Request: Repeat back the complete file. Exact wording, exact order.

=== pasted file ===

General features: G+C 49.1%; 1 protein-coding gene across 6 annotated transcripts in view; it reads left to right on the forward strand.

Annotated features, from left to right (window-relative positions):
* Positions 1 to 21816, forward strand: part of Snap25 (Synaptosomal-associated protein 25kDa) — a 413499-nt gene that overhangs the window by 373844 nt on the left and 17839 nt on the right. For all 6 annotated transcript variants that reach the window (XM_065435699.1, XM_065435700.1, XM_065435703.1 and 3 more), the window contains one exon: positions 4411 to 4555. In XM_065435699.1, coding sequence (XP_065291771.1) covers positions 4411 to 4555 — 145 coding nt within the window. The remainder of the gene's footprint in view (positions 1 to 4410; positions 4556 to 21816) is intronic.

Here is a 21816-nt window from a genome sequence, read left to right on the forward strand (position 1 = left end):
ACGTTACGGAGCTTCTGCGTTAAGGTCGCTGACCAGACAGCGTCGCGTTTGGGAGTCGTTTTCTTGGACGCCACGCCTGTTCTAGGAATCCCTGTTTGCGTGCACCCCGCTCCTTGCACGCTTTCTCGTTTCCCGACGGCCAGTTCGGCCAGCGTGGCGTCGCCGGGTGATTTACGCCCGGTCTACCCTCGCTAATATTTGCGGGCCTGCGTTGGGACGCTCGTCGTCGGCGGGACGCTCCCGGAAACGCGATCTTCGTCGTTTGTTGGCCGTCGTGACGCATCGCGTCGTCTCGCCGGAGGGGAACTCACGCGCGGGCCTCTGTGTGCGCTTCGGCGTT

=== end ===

General features: G+C 49.1%; 1 protein-coding gene across 6 annotated transcripts in view; it reads left to right on the forward strand.

Annotated features, from left to right (window-relative positions):
* Positions 1 to 21816, forward strand: part of Snap25 (Synaptosomal-associated protein 25kDa) — a 413499-nt gene that overhangs the window by 373844 nt on the left and 17839 nt on the right. For all 6 annotated transcript variants that reach the window (XM_065435699.1, XM_065435700.1, XM_065435703.1 and 3 more), the window contains one exon: positions 4411 to 4555. In XM_065435699.1, coding sequence (XP_065291771.1) covers positions 4411 to 4555 — 145 coding nt within the window. The remainder of the gene's footprint in view (positions 1 to 4410; positions 4556 to 21816) is intronic.

Here is a 21816-nt window from a genome sequence, read left to right on the forward strand (position 1 = left end):
ACGTTACGGAGCTTCTGCGTTAAGGTCGCTGACCAGACAGCGTCGCGTTTGGGAGTCGTTTTCTTGGACGCCACGCCTGTTCTAGGAATCCCTGTTTGCGTGCACCCCGCTCCTTGCACGCTTTCTCGTTTCCCGACGGCCAGTTCGGCCAGCGTGGCGTCGCCGGGTGATTTACGCCCGGTCTACCCTCGCTAATATTTGCGGGCCTGCGTTGGGACGCTCGTCGTCGGCGGGACGCTCCCGGAAACGCGATCTTCGTCGTTTGTTGGCCGTCGTGACGCATCGCGTCGTCTCGCCGGAGGGGAACTCACGCGCGGGCCTCTGTGTGCGCTTCGGCGTT